As profits earned by charity-owned businesses continue to skyrocket, critics say a centuries-old law that allows those companies to dodge income tax now needs to go.
As Checkpoint's Nita Blake-Persen reports, you might be surprised how many products in your pantry are made by companies which don't have to pay tax.
Charity tax was an issue raised in the Tax Working Group's interim report, and with the group's final report due tomorrow, the government's being urged to make bold changes to bring church companies in line with the rest of the country.
Last year the total income of faith-based charities was more than $970 million.
Among the companies cashing in are Sanitarium, known for its products such as Weetbix and Marmite, which is owned by the Seventh Day Adventist church
The tax-free status applies to all registered charities, including charitable trusts, iwi groups and not-for-profits.
It is difficult to quantify how much money would be made from taxing those organisations. Cash can come from op-shops and sausage sizzles, to hospitals and schools, but here are some numbers to consider:
Businesses operated by the Seventh Day Adventists made more than $10 million in profit according to its last annual return, Trinity Lands, which is run by the Bretheren church, made nearly $19 million.
And the Society of Mary New Zealand Trust, which owns Mission Estate wines, made more than $2 million in profit.
All registered charities have to prove any profits are going towards their charitable purpose - those include providing education or housing, or advancing religion.
But the chairperson of the Interchurch Bureau, a group representing the business interests of around 30 New Zealand churches, Chris Bethwaite, said the tax-exemption was vital for the work churches did in communities across the country.
"Currently the government can't do enough or can't provide the services that are required to help communities and people in New Zealand. Churches across New Zealand do a lot of that work for the government - some having contracts.
"So yeah, you go and tax churches and it will have an impact on what the churches are able to do," he said.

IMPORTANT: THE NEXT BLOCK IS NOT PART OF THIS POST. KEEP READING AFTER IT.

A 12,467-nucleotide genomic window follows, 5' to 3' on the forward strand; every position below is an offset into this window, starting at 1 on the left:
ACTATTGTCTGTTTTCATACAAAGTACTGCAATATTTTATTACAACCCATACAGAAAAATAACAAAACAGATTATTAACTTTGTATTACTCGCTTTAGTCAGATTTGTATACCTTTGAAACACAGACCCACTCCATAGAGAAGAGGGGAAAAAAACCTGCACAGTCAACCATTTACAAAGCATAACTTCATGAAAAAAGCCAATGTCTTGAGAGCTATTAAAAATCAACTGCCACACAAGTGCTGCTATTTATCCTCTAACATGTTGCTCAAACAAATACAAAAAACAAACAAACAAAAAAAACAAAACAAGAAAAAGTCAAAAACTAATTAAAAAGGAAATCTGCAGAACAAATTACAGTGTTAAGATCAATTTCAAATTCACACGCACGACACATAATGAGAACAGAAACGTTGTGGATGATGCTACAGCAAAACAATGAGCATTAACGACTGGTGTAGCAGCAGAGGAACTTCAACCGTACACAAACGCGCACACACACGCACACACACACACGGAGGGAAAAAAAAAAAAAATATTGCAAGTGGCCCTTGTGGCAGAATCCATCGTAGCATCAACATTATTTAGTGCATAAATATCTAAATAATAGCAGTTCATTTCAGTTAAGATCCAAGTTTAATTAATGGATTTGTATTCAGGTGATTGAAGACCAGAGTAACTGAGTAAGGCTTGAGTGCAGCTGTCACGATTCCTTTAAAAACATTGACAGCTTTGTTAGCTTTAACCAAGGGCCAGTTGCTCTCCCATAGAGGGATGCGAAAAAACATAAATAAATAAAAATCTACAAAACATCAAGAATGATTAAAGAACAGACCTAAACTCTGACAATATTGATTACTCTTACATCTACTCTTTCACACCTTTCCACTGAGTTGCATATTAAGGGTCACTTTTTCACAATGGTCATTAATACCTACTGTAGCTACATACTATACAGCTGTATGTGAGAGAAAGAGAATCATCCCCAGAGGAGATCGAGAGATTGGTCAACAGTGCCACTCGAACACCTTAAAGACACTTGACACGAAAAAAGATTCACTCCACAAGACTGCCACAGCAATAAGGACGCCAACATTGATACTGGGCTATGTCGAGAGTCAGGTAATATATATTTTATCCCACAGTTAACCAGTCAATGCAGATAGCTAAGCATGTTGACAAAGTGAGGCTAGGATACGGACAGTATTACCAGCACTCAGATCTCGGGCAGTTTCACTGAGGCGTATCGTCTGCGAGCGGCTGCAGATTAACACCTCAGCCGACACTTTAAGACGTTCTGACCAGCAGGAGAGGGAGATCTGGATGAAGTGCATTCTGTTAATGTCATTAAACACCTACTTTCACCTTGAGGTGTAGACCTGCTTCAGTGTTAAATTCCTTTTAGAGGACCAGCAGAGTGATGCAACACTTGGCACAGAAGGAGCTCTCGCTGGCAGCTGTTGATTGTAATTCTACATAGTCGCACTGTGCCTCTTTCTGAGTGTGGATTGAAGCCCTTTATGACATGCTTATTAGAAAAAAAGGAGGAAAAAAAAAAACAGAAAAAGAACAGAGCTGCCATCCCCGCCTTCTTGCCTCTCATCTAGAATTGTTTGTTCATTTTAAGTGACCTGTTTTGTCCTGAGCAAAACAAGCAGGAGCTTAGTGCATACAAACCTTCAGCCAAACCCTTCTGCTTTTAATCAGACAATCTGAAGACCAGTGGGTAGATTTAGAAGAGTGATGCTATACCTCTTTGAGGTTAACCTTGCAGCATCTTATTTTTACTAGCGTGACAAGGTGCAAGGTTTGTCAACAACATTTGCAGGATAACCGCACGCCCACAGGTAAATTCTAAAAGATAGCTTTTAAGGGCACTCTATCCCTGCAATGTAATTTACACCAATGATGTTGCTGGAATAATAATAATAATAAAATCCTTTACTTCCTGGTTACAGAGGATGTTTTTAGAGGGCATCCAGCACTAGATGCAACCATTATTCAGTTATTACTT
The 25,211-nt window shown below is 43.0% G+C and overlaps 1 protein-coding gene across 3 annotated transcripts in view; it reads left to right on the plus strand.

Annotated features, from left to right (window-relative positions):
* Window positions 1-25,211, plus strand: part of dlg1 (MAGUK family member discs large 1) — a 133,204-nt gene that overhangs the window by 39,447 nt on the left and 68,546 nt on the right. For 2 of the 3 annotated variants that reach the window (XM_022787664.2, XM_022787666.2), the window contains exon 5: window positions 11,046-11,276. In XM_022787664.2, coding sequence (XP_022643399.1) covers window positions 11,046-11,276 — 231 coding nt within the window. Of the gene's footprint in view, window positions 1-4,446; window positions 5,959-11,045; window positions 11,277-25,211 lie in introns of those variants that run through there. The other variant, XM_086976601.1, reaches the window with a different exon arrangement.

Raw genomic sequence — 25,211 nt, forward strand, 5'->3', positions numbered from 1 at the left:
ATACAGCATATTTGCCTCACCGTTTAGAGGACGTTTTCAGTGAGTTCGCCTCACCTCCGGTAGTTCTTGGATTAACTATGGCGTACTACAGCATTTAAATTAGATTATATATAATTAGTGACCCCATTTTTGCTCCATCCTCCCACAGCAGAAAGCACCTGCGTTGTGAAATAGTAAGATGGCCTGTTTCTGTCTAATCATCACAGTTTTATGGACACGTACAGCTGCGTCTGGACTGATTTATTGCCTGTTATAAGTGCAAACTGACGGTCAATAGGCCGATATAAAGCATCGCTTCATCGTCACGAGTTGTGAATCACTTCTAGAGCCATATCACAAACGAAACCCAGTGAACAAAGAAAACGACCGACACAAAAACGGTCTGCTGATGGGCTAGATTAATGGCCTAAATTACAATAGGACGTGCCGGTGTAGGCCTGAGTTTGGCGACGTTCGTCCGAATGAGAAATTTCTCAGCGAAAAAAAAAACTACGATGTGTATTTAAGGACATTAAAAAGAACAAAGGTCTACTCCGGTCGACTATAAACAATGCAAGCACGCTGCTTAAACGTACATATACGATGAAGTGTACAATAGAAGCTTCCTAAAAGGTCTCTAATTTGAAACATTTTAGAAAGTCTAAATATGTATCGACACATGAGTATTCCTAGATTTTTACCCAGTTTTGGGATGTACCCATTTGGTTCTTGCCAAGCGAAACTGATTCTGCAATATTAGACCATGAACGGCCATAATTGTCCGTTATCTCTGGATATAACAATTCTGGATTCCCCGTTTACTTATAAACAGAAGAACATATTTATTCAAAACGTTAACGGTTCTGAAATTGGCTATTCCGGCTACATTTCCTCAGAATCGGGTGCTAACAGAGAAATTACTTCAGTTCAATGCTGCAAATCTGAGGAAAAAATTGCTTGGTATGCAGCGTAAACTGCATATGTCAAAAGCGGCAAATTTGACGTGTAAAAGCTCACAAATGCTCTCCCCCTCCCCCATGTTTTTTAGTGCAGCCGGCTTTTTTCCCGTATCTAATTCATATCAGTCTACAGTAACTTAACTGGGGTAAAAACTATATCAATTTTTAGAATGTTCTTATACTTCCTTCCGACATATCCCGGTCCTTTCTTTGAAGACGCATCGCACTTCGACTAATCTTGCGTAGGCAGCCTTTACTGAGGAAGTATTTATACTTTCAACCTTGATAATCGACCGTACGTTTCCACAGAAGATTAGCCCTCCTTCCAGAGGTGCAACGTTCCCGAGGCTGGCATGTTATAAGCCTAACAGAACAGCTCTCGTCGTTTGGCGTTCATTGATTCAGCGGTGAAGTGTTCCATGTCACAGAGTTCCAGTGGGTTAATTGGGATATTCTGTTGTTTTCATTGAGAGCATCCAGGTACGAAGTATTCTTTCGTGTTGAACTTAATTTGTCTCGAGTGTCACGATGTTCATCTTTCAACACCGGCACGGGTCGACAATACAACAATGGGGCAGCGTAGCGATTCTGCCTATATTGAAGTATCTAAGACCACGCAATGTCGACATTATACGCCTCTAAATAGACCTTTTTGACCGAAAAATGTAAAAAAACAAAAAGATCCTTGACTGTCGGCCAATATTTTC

But expert Michael Gousmett said proving that the money was being used for charitable purposes for increasingly tricky.
"A situation has developed in New Zealand where basically any organisation can decide that it wants to be a charity and run a business and pay no income tax," he said.
The government's tax working group has been looking at charities as part of its wide-ranging review into New Zealand's tax set-up.
It received more than 300 submissions about charities - many wanted the bodies stripped of tax-free status. Some said religious groups should not be considered charities, because they didn't deem 'furthering religion' to be a charitable activity.
Maria Robertson said the charitable sector in New Zealand was highly successful, but a separate review of the Charities Act was looking at whether things could be improved.
"The government is undertaking a review of the charities act, it's not going to look at the first principles around charitable purpose but it is looking at the constructs, the mechanisms, the facilities to make sure that it is fit for purpose."
Ms Robertson said the process for becoming a registered charity was rigorous - and charities had to work to maintain their registered status by providing thorough financial reports.
"We want to be sure that when people are donating their hard earned money and time, that it's going to where they thought it was going to go. We have between 35 and 40 people doing that, you're talking about a charity that has assets of over 40 billion dollars and a turnover each year of around 16 billion.
"So there's also a lot of self-regulation that happens in there," she said.
Mr Gousmett said that self-regulation wasn't good enough and he wants this government to fix what he sees as a major hole in New Zealand's tax policy.
But he said he often felt like the lone voice fighting against charities' tax-free status.
"It's up to kiwis and people running businesses that are disadvantaged by these organisations that should be speaking out, but I know from experience people are worried about the repercussions of doing that."
People are being encouraged to have their say at community meetings about the Charities Act review next month - they're taking place across the country at a range of venues - including churches.